Seth F. Josel and Ming Tsao
Barenreiter: 235 pages (includes a CD )
This hefty tome is an instruction manual for players wanting to improve their knowledge of everything to do with the guitar in today’s modern generation, with a particular emphasis on contemporary music and for composers wishing to write for the guitar.
With over 200 pages and many dozens of subjects covered , this review will only skirt over the greater majority of them, but the book is divided into 4 sections, beginning with Guitar Basics covering its component parts, how guitar tone is produced, many tunings traditional and otherwise, fingers, the basics of notation , tablature, the fretboard, LH and RH techniques, and Key historical works where guitars were used ( Mahler 7, Webern 5 Pieces Op10, Schoenberg Serenade Op24 to name but three) There are in fact many pages of examples from many scores , all from the modern era and completely omitting what we would consider to be guitar composers. The detail gone into however is minute and everything is covered with great care.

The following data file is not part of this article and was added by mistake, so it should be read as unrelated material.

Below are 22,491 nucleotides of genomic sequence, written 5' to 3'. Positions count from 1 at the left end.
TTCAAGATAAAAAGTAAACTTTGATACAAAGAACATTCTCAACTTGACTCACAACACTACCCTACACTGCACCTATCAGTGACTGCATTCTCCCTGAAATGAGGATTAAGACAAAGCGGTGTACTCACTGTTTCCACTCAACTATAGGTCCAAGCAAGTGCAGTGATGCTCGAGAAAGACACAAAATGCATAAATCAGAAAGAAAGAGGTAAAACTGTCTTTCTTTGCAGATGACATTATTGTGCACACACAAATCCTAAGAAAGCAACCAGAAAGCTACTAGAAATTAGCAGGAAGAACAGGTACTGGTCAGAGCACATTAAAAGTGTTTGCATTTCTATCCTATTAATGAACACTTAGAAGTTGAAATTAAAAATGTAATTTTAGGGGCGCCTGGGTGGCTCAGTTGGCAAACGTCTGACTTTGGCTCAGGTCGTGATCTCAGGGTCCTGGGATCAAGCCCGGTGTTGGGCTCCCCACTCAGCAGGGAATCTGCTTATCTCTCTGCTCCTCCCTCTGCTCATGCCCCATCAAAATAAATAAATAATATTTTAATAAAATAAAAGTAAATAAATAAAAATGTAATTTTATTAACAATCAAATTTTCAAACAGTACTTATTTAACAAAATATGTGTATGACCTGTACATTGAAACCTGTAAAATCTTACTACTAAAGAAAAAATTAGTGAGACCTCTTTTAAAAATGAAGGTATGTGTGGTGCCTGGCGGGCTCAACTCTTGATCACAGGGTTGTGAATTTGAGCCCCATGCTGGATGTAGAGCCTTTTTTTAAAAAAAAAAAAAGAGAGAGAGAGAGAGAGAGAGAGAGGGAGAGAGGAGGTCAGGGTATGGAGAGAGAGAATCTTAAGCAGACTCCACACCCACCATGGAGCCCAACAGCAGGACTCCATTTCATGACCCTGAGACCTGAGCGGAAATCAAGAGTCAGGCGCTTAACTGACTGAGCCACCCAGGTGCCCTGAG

Section 2 is a full 39 pages on Harmonics, and again the detail is immense, going into the science of it as well as the technical aspects, followed by Section3 covering The Guitar as Percussion including LH and RH tapping, Tambour, Golpe, Brushing, Rubbing and Scraping , the use of foreign objects and various other means of preparing the guitar, whilst the final section The Acoustic Guitar’s Relatives, tells the entire history of the instruments that deviate from the normal 6 strings , both historical and contemporary, and also cover the Ukelele, the Ebow, the acoustic –electric , the 12 string , the Dobro and many more .The final Appendices cover many other areas including a bibliography , a list of solo works , and works with other instruments , although again I feel the almost entire lack of guitar player / composers in these lists ( No Brouwer, no Koshkin, no Villa Lobos, and many more besides!) is an omission, because surely the guitar composer who knows his instrument better than any other is the one that plays it, and yet in the solo list are works by Appelbaum, Klarenz Barlow, Stefan Beyer, William Bland, James Dillon, and many more, that I would imagine many would struggle to recognize , and that includes myself.
That said this is a book with many layers, and much miniscule detail that many will find utterly fascinating and many will learn from, and therefore I have no hesitation in giving it a hearty recommendation.